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How to use ashitaba plants

Updated April 17, 2017

Ahitaba (scientifica name: Angelica keiskei), was discovered in Japan in the Longevity Islands. This Asian herb is a type of Angelica and belongs to the celery family. It is also known as Chinese Angelica, or Dong Quai. The use of the Ashitaba plant dates back to the Ming Dynasty (circa 1518-1593). It is easy to identify the Ashitaba plant by its yellow sap.

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  1. Dry your Ashitaba plants to make tea and capsules. Pull the entire plant from the soil or take clippings and allow the plant to continue growing. Hold the Ashitaba upside down and tie the stems together with any kind of string. Use a foot of string or more so you can hang the bunch up to dry. Hang the Ashitaba upside down on a nail or hook away from the sunlight. The time it takes to dry is dependent on humidity conditions. One week or less is usually sufficient

  2. Use the stems and leaves of your dried Ashitaba plant to make a tea. Break up the Ashitaba into pieces suitable for tea. Put the dry leaves and stems in a plastic bag suitable for food, place a thin dish towel over the bag and roll a rolling pin back and forth about 10 times. You want the consistency to be like loose green tea, not a powder but pieces that are small enough that you can easily measure them with a scoop. You may need to cut the stems with a scissors.

  3. Measure out approximately one teaspoon and put it into eight to 354ml of freshly boiled water. Allow the Ashitaba to steep for three minutes or more. You can eat the Ashtitaba or make the tea using a tea ball.

  4. Use your Ashitaba plants as a healthy ingredient in soups. Add one fresh Ashitaba leaf or shoot for every two cups of soup. Remove the leaves from the plant by pinching them with your fingernails or using scissors. Wash the leaves thoroughly in cold water and then dry them by laying them out on a towel for about five minutes. Using a knife or scissors, dice the leaves into small pieces. Stir the Ashitaba leaves into the soup at the end of the cooking process so they do not impart a bitter taste to your dish. Another idea is to add them as garnish before the soup goes to the table.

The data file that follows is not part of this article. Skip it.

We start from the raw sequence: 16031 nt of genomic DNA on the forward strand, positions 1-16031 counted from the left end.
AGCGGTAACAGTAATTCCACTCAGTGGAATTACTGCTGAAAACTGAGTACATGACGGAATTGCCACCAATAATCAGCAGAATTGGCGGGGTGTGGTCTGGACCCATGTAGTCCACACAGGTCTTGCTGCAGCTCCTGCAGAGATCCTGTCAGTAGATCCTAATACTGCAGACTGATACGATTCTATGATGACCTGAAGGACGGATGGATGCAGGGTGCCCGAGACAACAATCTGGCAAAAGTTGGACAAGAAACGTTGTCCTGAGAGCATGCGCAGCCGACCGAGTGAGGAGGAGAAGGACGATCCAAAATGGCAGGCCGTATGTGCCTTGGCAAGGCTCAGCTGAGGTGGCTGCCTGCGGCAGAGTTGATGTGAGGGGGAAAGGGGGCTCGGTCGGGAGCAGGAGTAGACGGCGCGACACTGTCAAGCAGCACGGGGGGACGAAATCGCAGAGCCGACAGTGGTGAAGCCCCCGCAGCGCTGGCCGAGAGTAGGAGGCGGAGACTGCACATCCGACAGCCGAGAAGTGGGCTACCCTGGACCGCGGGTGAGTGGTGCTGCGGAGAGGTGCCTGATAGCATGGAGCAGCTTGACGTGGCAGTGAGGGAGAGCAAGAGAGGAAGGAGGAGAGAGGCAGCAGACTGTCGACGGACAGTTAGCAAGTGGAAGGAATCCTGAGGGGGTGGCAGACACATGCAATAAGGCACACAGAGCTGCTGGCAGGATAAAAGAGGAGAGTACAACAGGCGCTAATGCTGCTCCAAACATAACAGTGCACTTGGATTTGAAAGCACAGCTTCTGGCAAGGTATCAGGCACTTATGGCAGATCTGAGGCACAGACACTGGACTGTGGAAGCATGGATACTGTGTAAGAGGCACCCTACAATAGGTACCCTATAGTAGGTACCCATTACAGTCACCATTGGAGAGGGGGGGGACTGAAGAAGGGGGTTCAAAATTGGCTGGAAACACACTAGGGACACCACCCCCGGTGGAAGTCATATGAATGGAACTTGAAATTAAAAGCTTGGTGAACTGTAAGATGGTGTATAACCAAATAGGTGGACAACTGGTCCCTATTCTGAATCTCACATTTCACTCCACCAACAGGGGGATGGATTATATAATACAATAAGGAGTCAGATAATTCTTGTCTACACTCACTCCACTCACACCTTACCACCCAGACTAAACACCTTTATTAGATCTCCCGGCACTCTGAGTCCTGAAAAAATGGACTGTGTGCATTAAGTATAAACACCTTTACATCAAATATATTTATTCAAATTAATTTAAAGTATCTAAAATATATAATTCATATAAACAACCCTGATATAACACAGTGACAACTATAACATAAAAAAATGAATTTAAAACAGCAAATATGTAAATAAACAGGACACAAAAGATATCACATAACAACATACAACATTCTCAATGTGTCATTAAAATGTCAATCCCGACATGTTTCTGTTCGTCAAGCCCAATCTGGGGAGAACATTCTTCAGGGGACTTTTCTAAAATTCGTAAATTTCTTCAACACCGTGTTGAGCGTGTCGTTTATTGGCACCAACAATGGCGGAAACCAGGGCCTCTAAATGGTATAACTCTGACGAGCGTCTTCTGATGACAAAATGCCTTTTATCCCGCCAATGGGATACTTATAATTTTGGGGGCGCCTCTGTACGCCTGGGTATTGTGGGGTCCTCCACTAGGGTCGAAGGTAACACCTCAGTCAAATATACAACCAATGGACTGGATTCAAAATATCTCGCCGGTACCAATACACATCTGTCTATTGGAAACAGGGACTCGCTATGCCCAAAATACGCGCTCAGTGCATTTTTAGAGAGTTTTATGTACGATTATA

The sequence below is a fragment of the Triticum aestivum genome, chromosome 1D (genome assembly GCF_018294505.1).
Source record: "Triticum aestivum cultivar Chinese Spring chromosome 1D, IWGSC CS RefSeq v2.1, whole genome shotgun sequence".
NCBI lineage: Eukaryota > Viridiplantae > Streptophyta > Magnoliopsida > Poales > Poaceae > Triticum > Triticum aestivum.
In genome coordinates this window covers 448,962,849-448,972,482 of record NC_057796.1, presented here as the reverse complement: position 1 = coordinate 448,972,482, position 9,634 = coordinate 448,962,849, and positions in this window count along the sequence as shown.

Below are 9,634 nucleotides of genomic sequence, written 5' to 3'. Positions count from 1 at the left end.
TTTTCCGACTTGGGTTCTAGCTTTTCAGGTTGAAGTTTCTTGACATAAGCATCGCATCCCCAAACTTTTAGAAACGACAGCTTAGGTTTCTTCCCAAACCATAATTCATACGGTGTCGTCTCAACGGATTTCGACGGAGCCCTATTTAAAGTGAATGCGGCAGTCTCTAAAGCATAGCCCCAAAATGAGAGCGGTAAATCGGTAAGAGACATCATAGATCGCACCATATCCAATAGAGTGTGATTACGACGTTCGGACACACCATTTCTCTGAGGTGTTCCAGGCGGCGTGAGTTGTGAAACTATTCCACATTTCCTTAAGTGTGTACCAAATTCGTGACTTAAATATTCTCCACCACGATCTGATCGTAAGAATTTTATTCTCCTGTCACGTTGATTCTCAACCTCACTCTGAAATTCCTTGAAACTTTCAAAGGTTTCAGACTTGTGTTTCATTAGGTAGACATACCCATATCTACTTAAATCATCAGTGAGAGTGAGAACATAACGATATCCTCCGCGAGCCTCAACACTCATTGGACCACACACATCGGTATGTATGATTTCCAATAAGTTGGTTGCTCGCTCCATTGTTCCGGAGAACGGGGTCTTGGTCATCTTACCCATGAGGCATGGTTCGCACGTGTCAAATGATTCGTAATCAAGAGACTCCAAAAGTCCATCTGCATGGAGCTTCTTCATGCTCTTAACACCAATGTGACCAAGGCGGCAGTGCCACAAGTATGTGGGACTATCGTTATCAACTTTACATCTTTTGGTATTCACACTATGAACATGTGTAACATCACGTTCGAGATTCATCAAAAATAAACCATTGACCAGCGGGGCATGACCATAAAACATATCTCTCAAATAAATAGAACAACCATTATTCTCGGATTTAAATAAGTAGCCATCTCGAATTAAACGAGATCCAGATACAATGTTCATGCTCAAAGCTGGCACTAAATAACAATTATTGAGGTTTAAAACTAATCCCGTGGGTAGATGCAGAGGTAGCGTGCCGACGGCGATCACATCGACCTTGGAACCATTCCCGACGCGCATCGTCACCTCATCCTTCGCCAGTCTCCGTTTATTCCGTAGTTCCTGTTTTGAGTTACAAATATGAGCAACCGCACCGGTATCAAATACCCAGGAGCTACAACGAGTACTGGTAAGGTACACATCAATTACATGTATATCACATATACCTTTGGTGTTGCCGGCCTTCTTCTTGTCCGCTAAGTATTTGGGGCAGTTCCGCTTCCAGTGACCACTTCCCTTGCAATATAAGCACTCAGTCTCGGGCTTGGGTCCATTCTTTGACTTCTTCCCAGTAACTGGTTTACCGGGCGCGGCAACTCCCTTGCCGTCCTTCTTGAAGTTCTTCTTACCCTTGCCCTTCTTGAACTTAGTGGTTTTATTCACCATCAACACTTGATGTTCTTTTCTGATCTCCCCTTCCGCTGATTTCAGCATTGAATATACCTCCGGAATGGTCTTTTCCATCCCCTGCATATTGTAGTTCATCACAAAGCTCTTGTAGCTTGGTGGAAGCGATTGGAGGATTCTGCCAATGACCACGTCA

5. If your Ashitaba plant is small, you can harvest the leaves individually rather than clipping an entire stalk. To harvest your Ashitaba plant leaf by leaf, choose mature leaves from the base of the stem or shoot. The mature leaves contain more of the active ingredients than the new shoots.

  6. Tip

    You can eat Ashitabe raw or steamed if you like the taste.


    Before beginning a daily regimen of Ashitaba, consult with your health care professional.

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Things You'll Need

  • Ashitaba plant
  • String
  • Hook
  • Tea-ball
  • Mug

About the Author

Victoria Weinblatt began writing articles in 2007, contributing to The Huffington Post and other websites. She is a certified yoga instructor, group fitness instructor and massage therapist. Weinblatt received her B.S. in natural resources from Michigan State University and an M.Ed. from Shenandoah University.

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